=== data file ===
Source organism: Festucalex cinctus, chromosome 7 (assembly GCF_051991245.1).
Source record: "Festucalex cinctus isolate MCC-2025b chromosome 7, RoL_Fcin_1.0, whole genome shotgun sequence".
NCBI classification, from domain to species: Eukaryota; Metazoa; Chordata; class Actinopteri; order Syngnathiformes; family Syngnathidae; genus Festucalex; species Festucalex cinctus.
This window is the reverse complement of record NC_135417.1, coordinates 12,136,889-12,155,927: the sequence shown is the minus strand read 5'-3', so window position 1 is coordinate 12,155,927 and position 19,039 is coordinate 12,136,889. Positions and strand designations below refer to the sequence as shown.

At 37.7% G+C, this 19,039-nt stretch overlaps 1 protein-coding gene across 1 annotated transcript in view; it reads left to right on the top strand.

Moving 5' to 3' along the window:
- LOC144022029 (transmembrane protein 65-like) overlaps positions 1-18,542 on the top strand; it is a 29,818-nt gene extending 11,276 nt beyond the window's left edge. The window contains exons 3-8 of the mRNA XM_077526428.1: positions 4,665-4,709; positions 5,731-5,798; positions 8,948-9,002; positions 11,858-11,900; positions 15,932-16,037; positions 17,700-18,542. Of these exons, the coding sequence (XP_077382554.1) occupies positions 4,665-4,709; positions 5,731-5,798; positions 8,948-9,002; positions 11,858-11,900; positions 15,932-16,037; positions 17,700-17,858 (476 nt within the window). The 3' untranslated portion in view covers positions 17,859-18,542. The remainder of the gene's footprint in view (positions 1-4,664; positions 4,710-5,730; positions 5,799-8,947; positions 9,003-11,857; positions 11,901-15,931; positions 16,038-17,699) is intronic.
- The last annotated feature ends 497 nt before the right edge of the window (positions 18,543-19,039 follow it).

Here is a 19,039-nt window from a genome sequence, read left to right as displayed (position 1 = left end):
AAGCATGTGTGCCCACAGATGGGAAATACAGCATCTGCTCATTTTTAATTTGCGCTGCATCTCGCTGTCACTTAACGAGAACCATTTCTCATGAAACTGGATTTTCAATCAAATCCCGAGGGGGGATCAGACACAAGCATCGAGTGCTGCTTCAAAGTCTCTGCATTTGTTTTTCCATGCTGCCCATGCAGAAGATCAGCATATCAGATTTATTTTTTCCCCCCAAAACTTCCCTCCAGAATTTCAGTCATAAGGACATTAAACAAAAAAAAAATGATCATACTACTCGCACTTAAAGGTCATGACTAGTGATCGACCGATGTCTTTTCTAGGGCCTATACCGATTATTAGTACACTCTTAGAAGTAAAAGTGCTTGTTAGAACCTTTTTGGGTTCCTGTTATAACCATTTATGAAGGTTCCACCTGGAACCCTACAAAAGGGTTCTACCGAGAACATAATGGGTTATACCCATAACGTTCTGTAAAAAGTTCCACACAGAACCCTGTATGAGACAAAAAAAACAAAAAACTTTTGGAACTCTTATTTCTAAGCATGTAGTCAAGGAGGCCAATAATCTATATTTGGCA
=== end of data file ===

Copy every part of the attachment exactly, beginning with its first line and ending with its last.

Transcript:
Source organism: Festucalex cinctus, chromosome 7 (assembly GCF_051991245.1).
Source record: "Festucalex cinctus isolate MCC-2025b chromosome 7, RoL_Fcin_1.0, whole genome shotgun sequence".
NCBI classification, from domain to species: Eukaryota; Metazoa; Chordata; class Actinopteri; order Syngnathiformes; family Syngnathidae; genus Festucalex; species Festucalex cinctus.
This window is the reverse complement of record NC_135417.1, coordinates 12,136,889-12,155,927: the sequence shown is the minus strand read 5'-3', so window position 1 is coordinate 12,155,927 and position 19,039 is coordinate 12,136,889. Positions and strand designations below refer to the sequence as shown.

At 37.7% G+C, this 19,039-nt stretch overlaps 1 protein-coding gene across 1 annotated transcript in view; it reads left to right on the top strand.

Moving 5' to 3' along the window:
- LOC144022029 (transmembrane protein 65-like) overlaps positions 1-18,542 on the top strand; it is a 29,818-nt gene extending 11,276 nt beyond the window's left edge. The window contains exons 3-8 of the mRNA XM_077526428.1: positions 4,665-4,709; positions 5,731-5,798; positions 8,948-9,002; positions 11,858-11,900; positions 15,932-16,037; positions 17,700-18,542. Of these exons, the coding sequence (XP_077382554.1) occupies positions 4,665-4,709; positions 5,731-5,798; positions 8,948-9,002; positions 11,858-11,900; positions 15,932-16,037; positions 17,700-17,858 (476 nt within the window). The 3' untranslated portion in view covers positions 17,859-18,542. The remainder of the gene's footprint in view (positions 1-4,664; positions 4,710-5,730; positions 5,799-8,947; positions 9,003-11,857; positions 11,901-15,931; positions 16,038-17,699) is intronic.
- The last annotated feature ends 497 nt before the right edge of the window (positions 18,543-19,039 follow it).

Here is a 19,039-nt window from a genome sequence, read left to right as displayed (position 1 = left end):
AAGCATGTGTGCCCACAGATGGGAAATACAGCATCTGCTCATTTTTAATTTGCGCTGCATCTCGCTGTCACTTAACGAGAACCATTTCTCATGAAACTGGATTTTCAATCAAATCCCGAGGGGGGATCAGACACAAGCATCGAGTGCTGCTTCAAAGTCTCTGCATTTGTTTTTCCATGCTGCCCATGCAGAAGATCAGCATATCAGATTTATTTTTTCCCCCCAAAACTTCCCTCCAGAATTTCAGTCATAAGGACATTAAACAAAAAAAAAATGATCATACTACTCGCACTTAAAGGTCATGACTAGTGATCGACCGATGTCTTTTCTAGGGCCTATACCGATTATTAGTACACTCTTAGAAGTAAAAGTGCTTGTTAGAACCTTTTTGGGTTCCTGTTATAACCATTTATGAAGGTTCCACCTGGAACCCTACAAAAGGGTTCTACCGAGAACATAATGGGTTATACCCATAACGTTCTGTAAAAAGTTCCACACAGAACCCTGTATGAGACAAAAAAAACAAAAAACTTTTGGAACTCTTATTTCTAAGCATGTAGTCAAGGAGGCCAATAATCTATATTTGGCA